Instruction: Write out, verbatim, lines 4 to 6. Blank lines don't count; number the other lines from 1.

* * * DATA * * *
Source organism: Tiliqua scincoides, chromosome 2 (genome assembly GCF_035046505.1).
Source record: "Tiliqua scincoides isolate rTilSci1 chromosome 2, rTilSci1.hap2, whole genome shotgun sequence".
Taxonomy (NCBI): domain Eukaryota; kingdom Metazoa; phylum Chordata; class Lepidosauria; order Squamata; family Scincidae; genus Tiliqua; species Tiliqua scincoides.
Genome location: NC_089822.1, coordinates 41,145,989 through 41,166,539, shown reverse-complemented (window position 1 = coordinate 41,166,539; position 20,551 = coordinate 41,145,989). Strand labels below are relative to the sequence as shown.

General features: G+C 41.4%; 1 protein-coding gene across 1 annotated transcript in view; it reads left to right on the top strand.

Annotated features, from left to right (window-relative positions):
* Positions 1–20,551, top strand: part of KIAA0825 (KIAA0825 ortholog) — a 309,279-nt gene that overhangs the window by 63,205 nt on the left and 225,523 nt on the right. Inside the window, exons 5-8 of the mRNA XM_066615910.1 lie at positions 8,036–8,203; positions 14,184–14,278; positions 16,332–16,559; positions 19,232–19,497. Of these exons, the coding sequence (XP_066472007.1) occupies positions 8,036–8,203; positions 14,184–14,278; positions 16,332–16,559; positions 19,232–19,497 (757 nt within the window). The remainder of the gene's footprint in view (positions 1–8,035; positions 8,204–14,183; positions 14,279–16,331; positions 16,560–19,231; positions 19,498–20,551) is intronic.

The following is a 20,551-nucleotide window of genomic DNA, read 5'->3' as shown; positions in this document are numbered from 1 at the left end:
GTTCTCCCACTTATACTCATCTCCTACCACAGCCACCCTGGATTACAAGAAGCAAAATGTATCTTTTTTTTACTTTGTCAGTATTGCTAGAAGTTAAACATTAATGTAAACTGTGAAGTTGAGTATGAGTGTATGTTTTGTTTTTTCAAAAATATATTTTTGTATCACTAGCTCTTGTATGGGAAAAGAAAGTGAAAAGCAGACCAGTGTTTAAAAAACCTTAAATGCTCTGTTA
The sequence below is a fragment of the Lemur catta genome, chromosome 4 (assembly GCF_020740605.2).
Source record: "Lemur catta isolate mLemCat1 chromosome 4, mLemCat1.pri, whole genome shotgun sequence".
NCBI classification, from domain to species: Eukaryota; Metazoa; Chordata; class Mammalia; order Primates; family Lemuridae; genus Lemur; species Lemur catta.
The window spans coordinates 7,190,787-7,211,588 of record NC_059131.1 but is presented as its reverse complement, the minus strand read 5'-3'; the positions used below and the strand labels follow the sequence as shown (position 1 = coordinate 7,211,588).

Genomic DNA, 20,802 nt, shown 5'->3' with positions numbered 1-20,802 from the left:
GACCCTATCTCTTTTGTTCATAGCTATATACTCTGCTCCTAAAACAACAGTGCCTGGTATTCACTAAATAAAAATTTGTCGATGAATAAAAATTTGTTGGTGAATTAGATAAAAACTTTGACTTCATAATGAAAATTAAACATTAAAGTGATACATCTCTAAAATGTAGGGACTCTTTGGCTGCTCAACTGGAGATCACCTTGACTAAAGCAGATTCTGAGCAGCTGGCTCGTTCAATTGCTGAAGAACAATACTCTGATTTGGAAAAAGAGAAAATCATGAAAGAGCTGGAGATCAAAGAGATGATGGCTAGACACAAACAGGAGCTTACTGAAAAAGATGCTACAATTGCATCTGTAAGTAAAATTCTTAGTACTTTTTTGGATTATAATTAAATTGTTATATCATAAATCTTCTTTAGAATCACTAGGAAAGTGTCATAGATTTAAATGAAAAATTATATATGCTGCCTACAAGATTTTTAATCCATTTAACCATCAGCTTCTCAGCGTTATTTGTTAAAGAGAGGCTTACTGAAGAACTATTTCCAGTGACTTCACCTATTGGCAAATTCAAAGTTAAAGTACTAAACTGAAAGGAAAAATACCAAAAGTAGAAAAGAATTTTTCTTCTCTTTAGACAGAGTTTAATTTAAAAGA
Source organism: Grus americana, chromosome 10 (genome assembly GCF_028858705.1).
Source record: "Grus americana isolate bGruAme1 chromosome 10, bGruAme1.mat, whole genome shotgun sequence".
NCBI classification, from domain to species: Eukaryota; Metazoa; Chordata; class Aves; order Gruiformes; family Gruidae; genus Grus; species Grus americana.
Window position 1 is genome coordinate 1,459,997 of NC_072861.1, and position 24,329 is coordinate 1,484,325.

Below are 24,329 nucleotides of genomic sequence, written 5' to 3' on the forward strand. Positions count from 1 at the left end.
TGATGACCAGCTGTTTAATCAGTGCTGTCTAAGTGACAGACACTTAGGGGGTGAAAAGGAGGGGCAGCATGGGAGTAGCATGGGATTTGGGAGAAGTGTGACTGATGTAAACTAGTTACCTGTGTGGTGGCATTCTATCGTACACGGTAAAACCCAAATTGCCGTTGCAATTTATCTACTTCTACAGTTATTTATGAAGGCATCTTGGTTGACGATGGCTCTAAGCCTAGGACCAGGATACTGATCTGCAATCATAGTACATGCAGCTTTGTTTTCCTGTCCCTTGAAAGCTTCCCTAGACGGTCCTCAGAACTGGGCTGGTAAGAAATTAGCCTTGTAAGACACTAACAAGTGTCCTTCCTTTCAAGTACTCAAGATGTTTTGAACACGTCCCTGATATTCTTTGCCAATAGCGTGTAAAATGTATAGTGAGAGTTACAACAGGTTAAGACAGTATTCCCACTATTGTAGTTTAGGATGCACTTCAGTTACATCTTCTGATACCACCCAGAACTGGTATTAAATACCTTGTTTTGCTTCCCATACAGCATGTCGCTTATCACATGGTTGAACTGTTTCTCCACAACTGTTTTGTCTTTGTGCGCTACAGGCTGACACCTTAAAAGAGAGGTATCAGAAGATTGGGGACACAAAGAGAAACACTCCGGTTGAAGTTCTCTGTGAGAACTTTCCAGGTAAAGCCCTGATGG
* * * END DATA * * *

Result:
Genome location: NC_089822.1, coordinates 41,145,989 through 41,166,539, shown reverse-complemented (window position 1 = coordinate 41,166,539; position 20,551 = coordinate 41,145,989). Strand labels below are relative to the sequence as shown.

General features: G+C 41.4%; 1 protein-coding gene across 1 annotated transcript in view; it reads left to right on the top strand.

Annotated features, from left to right (window-relative positions):